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Bagging fish for an auction

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Post Fri Feb 21, 2014 12:51 am
Passionfish Level 20 Member
Level 20 Member

Posts: 12237
Location: apple valley, mn
For those of you that do not know how to BAG fish, read this:

The Bag
1. Use open ended poly bags of 2, 3 or 4 mil thickness. Thicker mil works better for agressive fish that may poke a hole in bag with fin. Open ended bags may have flat bottom or simple seam on closed end. No ziplock.
2. Bag must hold air when inflated and sealed. Ziplock bags are not correct size for fish and air and often leak.
3. Closure can be via elastic bands (most popular), metal closures (requires much expierence to prevent leaks) or tying a knot with plastic tail.
4. Double bagging is required in event inner bag is finned or springs a leak. Double bagging also will remove corners in a bag wher small fish may become trapped.

Water in Bag
1. Water added to bag should be approximately 1/3 of volume after bag is sealed. All body parts of fish must be covered with water after bag is sealed. If bag with 1/3 water is not enough to cover fish, then a larger bag is needed.
2. Water should be relatively free of nitrogen waste but well oxygenated before adding water to bag.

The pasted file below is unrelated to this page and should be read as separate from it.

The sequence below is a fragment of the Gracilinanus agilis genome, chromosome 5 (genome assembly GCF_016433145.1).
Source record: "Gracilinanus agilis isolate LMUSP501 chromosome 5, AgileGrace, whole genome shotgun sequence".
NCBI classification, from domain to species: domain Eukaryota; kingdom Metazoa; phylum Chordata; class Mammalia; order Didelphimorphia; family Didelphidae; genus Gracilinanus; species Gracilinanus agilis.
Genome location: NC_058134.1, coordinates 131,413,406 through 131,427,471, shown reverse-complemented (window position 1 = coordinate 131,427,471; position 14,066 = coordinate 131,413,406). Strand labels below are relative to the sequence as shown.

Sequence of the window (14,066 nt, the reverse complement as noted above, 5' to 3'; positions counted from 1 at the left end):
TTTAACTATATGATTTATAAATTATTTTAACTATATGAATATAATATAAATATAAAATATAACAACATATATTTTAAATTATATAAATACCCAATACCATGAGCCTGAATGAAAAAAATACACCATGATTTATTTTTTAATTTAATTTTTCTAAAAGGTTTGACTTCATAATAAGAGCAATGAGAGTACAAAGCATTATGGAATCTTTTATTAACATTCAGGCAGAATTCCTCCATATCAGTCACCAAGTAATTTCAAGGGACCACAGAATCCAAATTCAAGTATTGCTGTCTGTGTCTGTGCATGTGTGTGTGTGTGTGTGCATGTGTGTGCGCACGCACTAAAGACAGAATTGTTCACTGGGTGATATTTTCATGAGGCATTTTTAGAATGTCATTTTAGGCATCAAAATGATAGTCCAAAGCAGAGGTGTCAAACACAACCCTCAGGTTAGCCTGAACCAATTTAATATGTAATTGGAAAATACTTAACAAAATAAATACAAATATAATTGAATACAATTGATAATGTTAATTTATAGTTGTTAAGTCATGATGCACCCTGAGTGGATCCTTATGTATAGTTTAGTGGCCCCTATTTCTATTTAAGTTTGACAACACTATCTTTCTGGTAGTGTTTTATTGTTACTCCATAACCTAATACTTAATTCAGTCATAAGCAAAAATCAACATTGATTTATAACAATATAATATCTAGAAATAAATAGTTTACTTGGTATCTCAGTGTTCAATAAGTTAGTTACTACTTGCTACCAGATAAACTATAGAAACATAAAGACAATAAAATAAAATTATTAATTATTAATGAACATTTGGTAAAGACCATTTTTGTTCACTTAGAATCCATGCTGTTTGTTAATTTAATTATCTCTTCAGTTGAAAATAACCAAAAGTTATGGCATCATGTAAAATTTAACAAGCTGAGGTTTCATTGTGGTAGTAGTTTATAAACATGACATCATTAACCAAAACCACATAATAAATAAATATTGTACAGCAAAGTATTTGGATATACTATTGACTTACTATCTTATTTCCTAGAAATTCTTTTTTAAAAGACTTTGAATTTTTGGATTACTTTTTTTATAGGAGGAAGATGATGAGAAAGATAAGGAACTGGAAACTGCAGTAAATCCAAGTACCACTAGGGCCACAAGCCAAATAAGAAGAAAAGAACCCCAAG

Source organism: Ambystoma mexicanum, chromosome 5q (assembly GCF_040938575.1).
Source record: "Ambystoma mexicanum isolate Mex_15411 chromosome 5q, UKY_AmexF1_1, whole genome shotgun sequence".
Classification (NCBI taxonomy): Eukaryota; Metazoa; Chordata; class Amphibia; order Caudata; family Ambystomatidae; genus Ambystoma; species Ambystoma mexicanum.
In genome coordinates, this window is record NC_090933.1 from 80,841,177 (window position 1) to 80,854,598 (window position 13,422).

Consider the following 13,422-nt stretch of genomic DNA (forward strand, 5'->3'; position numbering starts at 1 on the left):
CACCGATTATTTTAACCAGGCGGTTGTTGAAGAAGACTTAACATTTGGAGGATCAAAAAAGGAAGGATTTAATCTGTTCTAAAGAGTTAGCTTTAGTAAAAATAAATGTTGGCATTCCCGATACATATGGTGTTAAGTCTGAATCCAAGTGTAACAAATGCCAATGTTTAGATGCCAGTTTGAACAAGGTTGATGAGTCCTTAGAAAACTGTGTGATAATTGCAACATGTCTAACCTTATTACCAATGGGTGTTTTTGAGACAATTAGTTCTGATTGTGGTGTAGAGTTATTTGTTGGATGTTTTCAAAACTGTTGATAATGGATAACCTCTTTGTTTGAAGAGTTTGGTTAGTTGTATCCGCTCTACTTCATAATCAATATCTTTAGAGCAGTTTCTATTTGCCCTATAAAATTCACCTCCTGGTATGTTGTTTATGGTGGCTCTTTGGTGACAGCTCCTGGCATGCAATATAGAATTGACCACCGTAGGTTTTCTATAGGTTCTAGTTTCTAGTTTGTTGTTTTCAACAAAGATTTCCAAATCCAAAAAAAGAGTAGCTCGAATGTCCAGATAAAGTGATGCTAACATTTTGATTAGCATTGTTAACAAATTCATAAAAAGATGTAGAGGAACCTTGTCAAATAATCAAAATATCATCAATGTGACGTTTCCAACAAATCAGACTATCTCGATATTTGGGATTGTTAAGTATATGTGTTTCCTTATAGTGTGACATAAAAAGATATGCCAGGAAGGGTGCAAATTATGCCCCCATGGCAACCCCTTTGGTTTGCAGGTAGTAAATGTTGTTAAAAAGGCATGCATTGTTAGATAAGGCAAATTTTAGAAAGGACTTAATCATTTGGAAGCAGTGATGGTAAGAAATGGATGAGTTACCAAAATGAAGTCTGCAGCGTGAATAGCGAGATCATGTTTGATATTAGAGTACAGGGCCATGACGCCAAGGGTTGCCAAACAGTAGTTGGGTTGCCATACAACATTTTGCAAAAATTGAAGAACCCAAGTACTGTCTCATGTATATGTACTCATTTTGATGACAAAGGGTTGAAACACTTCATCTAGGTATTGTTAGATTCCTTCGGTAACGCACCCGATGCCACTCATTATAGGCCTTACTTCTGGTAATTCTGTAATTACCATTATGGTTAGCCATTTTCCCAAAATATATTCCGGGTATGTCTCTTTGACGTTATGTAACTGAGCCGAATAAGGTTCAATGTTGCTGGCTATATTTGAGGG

3. Do not feed fish for two days prior to bagging.
4. Add small amount of water conditioner that binds nitrogen to bag.
5. Use of pure oxygen allows for fish to remain in bag longer. Use of room air is sufficent for many fish species when taken to an auction.
6. Fish need to be able to turn around in a bag. They do not need to swim bag and forth.
7. Most adult fish and many larger juveniles need to be bagged seperately. When larger fish will be sold as a group, bag each seperately and then join all bags together. Clear packing tape that is 2-3" wide is often used to join individually bagged fish together. Other options include a box or sturdy cord.
8. When bagging multiple fish in a bag that are not at risk of harming each other, the number will likely use oxygen faster than a single large fish. A larger bag with more room air or pure oxygen maybe needed.
9. Once bag is sealed, keep fish warm until auction starts. Use an insulated fish box or cooler is sufficent. Cutting down on light will help calm bagged fish.

Closing the Bag
1. Twist the bag multiple times tightly. Do not skimp on the number of twists.
2. Best closure is tying a knot at the twist. Tying a knot requires a longer tail and cuts down on available space in bag for water and air.
3. Elastic bands or binders are most frequent method to closing a bag. The easiest method is to double the band, place it around tight twist and stretch the band, then create a figure 8 with band snugging the loup to twist. Repeat the figure 8 twice more then fold tail over and continue with figure 8 loups until band has no more loups. If the original twist in bag is loose, the bag will likely leak.
4. There are other knots than figure 8 that begin with a hitch closure on a tight twist. Any knot that holds twist tightly and prevents leaks is OK.

Not a Bag
1. Large fish may be too big to bag. Use a bucket or rubbermaid type tub to transport large livestock.
2. Keeping this livestock warm during transport is a challenge. Be prepared.
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